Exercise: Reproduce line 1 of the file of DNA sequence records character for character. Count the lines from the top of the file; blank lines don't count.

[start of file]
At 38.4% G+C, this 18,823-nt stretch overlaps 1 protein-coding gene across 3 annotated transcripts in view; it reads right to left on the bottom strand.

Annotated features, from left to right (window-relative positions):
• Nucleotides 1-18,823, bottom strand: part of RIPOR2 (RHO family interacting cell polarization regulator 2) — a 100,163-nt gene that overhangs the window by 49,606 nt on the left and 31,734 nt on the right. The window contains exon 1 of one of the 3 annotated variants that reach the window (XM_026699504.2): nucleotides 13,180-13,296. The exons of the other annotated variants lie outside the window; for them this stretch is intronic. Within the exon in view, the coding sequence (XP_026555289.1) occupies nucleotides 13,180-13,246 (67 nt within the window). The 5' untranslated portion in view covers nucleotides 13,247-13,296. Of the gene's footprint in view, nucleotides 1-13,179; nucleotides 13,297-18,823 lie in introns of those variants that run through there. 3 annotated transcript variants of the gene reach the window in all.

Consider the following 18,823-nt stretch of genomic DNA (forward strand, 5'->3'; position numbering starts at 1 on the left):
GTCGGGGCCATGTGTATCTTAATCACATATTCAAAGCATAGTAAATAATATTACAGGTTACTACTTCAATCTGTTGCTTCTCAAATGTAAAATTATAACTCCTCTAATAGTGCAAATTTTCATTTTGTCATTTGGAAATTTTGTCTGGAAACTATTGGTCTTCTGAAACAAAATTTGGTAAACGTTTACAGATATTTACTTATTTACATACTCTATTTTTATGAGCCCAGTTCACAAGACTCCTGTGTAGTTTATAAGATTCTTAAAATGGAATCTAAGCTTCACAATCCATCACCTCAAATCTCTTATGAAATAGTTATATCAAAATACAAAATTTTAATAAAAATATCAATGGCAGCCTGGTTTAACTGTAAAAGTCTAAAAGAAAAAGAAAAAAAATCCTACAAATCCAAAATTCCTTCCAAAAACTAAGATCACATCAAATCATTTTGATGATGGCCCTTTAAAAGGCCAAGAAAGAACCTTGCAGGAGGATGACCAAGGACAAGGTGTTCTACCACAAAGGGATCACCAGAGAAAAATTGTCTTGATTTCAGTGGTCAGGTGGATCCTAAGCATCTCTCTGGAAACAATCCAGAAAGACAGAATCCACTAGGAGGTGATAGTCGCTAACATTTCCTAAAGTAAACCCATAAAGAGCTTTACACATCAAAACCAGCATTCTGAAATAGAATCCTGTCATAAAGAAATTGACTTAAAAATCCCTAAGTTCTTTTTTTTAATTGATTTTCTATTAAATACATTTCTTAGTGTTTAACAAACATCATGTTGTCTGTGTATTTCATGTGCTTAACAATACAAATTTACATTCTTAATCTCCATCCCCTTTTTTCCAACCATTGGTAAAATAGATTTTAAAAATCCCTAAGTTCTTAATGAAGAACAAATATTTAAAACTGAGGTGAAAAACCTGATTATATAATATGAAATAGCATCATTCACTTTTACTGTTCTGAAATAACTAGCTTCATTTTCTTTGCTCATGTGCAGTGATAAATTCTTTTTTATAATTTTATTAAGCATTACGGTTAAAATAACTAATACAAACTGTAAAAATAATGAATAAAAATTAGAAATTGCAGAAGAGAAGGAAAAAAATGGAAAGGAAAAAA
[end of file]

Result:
At 38.4% G+C, this 18,823-nt stretch overlaps 1 protein-coding gene across 3 annotated transcripts in view; it reads right to left on the bottom strand.